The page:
[Sugar-news] Sugar Digest 2009-09-16

Walter Bender walter.bender at gmail.com
Wed Sep 16 22:26:11 EDT 2009

=== Sugar Digest ===

1. At the urging of Yama Ploskonka, I went to Washington to the
Interamerican Development Bank (IADB) to attend a seminar
“Reinventing the Classroo: Social and Educational Impact of the
Incorporation of Technologies” as part of an ICT for education

The stated workshop objectives were: " (i) Understand development
experiences and case studies national projects for the integration of
Information Technology and Communication in education systems, (ii)
Discuss how these projects impact on student learning and in
developing countries, and (iii) Share about challenges of evaluation
and monitoring initiatives at national and regional levels."

My objective was to catch up with people leading the various efforts
in the region in order to acquaint them with what we are doing at
Sugar Labs.

I missed the opening remarks, but was able to attend the panel
discussions: one about implementations and one about “lessons and

It seems that still too many people see ICT as a goal of rather than a
means to learning, but it was nonetheless great to get a clearer
picture of the various projects in the region.

Miguel Brechner, director of LATU and the force behind Project CEIBAL
[http://www.ceibal.edu.uy/] in Uruguay, gave a passionate talk about
all that they have accomplished. The bottom line: It is possible, so
what are the rest of  you waiting for? Among Miguel's “Lessons from
Uruguay” was a detailed break down of the total cost of ownership
across four years: US$ 276. This includes the cost of the laptop,
connectivity—every child in Uruguay gets free Internet access
($31/child/year), servers, spares, maintenance, logistics, delivery,
operating costs, et al. Uruguay has already distributed 380,000
laptops to more than 2000 schools and trained more than 18,000
teachers. They have 500 support teachers and 1500 support volunteers
helping with training and deployment. In terms of evaluation, there
has been little opportunity to report any longitudinal assessments of
impact of the deployments are relatively recent, but the early
indicators are worth noting:

* The teachers are driving the change;
* There is an increase in attendance;
* There is an increase in overall motivation ;
* There is more motivation to do homework ;
* There is less time spent watching television;
* There is an increase in parent involvement ;
* There is more motivation to go to school ;
* There is an increase in self-esteem ;
* There is an increase in interest in learning.;
* There is a dramatic drop in repeated grades;
* There is an increase in basic skills to use computer;
* There is an increased trend to collaboration and sharing ;

220,000 homes now have computers through Project CEIBAL. Computer
penetration in the the poorest households exceeds the  national

Jorge Pedreira , deputy minster of educational Portugal described
Magalhães , which is being deployed nationwide in Portugal. It is a
project of inclusion that is leaning heavily on telcom industry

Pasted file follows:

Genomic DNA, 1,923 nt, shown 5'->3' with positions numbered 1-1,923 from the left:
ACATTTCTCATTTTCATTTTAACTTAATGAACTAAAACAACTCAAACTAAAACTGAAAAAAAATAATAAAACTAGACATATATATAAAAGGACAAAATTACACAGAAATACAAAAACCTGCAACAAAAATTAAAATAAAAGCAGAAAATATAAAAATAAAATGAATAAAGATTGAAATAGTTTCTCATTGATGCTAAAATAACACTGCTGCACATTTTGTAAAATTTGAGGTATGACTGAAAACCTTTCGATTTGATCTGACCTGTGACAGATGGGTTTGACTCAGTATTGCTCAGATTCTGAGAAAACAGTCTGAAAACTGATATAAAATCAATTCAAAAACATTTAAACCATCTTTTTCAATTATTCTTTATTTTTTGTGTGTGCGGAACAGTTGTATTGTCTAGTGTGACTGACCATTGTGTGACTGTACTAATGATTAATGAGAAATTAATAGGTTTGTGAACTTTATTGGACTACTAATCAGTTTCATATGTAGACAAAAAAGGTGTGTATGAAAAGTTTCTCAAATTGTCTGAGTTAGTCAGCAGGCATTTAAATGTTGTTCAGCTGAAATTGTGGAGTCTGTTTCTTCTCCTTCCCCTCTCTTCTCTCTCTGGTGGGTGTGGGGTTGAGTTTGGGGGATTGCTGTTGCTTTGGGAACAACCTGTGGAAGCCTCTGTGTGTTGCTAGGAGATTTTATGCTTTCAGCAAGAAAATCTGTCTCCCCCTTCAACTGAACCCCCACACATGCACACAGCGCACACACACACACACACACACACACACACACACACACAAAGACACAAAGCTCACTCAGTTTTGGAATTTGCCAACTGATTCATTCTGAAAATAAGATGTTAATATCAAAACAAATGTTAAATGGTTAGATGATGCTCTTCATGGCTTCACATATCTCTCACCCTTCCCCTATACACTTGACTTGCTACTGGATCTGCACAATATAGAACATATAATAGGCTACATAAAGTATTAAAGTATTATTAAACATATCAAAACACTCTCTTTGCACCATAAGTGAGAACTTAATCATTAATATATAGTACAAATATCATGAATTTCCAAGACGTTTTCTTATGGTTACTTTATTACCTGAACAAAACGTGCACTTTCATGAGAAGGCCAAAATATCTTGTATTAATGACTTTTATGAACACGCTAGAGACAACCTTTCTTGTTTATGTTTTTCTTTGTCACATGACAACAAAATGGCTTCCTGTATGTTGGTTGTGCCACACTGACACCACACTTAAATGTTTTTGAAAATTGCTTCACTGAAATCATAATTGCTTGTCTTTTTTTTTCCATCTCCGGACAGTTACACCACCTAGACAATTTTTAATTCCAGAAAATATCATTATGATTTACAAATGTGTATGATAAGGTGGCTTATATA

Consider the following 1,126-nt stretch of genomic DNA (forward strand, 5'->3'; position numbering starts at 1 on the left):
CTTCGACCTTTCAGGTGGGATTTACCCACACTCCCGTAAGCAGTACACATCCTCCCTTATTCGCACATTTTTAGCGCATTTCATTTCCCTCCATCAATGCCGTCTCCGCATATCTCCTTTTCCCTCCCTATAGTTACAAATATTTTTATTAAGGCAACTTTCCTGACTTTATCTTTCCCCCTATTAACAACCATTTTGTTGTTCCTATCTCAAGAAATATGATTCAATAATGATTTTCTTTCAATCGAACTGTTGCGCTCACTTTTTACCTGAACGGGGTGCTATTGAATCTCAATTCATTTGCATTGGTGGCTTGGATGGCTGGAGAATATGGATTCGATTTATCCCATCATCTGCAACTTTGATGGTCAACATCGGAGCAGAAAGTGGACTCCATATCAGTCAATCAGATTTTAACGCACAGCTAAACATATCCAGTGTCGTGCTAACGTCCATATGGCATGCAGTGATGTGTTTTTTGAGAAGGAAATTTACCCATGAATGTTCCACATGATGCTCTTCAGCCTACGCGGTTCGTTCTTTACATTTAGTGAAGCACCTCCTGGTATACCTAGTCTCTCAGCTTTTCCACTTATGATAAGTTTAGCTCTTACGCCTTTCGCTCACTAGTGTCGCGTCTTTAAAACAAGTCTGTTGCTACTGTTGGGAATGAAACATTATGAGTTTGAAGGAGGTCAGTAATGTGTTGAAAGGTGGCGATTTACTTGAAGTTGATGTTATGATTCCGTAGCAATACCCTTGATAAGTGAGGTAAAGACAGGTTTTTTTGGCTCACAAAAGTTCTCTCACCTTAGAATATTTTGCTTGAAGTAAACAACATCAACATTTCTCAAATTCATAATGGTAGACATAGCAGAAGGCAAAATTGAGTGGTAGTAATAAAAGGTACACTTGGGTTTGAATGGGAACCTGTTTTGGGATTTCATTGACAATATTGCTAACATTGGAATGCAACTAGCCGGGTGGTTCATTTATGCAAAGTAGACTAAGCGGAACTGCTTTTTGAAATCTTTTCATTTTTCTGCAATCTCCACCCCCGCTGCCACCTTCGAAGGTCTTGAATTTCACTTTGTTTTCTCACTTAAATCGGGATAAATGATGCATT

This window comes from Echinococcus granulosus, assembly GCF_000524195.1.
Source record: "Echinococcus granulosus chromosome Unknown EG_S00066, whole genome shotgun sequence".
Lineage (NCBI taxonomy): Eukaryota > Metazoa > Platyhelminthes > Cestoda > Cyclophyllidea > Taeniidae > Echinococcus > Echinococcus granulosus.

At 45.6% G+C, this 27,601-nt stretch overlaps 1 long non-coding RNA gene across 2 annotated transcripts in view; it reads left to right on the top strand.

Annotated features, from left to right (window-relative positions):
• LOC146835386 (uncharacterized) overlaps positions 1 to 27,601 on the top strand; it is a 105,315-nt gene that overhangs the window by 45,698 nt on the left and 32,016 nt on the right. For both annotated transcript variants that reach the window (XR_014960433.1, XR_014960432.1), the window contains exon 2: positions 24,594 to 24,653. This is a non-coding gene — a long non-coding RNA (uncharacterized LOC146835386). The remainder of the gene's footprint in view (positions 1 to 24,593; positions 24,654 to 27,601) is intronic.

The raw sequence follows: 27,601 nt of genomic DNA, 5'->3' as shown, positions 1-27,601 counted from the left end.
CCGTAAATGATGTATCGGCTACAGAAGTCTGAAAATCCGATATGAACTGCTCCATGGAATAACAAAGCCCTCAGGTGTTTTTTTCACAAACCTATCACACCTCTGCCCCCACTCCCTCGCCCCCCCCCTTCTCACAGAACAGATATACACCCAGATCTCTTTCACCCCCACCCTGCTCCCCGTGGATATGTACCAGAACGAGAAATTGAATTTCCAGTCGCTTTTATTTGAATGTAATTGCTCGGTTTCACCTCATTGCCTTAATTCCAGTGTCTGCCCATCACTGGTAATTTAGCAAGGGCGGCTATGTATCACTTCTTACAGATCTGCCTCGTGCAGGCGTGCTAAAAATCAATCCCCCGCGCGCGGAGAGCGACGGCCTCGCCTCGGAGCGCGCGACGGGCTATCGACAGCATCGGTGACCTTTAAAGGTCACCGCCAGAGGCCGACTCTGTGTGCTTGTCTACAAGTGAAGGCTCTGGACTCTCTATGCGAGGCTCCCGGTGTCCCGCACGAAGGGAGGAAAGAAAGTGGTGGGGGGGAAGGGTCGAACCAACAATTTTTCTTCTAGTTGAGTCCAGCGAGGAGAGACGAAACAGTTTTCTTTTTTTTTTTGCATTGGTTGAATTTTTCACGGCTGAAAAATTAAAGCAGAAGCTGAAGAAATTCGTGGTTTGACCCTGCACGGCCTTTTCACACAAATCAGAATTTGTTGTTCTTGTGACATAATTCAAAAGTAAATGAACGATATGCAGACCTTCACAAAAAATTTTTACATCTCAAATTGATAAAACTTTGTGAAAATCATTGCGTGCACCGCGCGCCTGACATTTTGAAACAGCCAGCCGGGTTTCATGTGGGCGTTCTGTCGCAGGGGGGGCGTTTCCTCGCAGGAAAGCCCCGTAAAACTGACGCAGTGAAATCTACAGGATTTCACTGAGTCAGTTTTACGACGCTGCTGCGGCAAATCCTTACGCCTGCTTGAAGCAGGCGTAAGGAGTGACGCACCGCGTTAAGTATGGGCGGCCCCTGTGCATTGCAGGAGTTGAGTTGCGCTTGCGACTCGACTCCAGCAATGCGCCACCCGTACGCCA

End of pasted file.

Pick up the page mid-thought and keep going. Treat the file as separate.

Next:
partnerships to provide subsidized laptops and connectivity. There is
an emphasis on ICT training and school administration enhancements
through ICT. For the elementary-aged students, there is a local spin
the Classmate PC. They have reached 370,000 students with a dual-boot
machine: Windows XP and Caixa Mágica. (Sugar runs on their hardware—I
made sure to show the  deputy minster at the coffee break.) Their
strategy is: ICT changes education and thus society and this project
is a way to get ICT into the classroom .  Pedreira made the point that
we need to assess assessment as the children have  new competencies
that are not part of the standard metrics.

Alicia Banuelos, Rector at La Punta University described the San Luis
Digital Project in San Luis, Argentina. San Luis is a wealthy
province—wealthy enough to self-fund a comprehensive program that
includes connectivity and computing throughout the community. For the
younger children, they have instituted 1-to-1 computing also using
Classmate PCs (~7000 computers) running Windows XP. She reported some
improvements in language and math scores—she emphasized that the
improvement was in both rural and urban schools. She also mentioned
that every child is learning chess. Not sure how that impacts the
control, but what out Viswanathan Anand.

The final project review was by Alayde Maria Pinto Digiovanni,
Superintendent of education in the State of Paraná, Brazil . Their
program is classroom focused: no laptops, but large displays in every
classroom. They use exclusively free software and free text
books—which has cause lots of friction with the publishers.

=== Help wanted ===

2. Simon Schampijer and our amazing release team are in the final
phase of the [[0.86/Roadmap#Schedule|0.86 release cycle]] for more
details—the release is scheduled for Friday. Please test and please
report any issues you find. The BugSquad is still available to triage

Note that we are now hosting our bug tracker at http://bugs.sugarlabs.org

=== In the community ===

3. [http://softwarefreedomday.org Software Freedom Day] is 19
September. There are celebrations from Boston
[http://groups.fsf.org/wiki/Boston_Software_Freedom_Day] to  Bogata
[http://softwarefreedomday.org/teams/SFD_Bogota] to Melbourne

4. Donna Benjamin reports that [http://open-edge.info  Open Edge
2009]: The Australian Open Education Forum is 9 October at
[http://open-edge.info/our-venue-sceggs SCEGGS] in Sydney.

===Sugar Labs===

5. Gary Martin has generated a SOM from the past week of discussion on
the IAEP mailing list (Please see

Walter Bender
Sugar Labs

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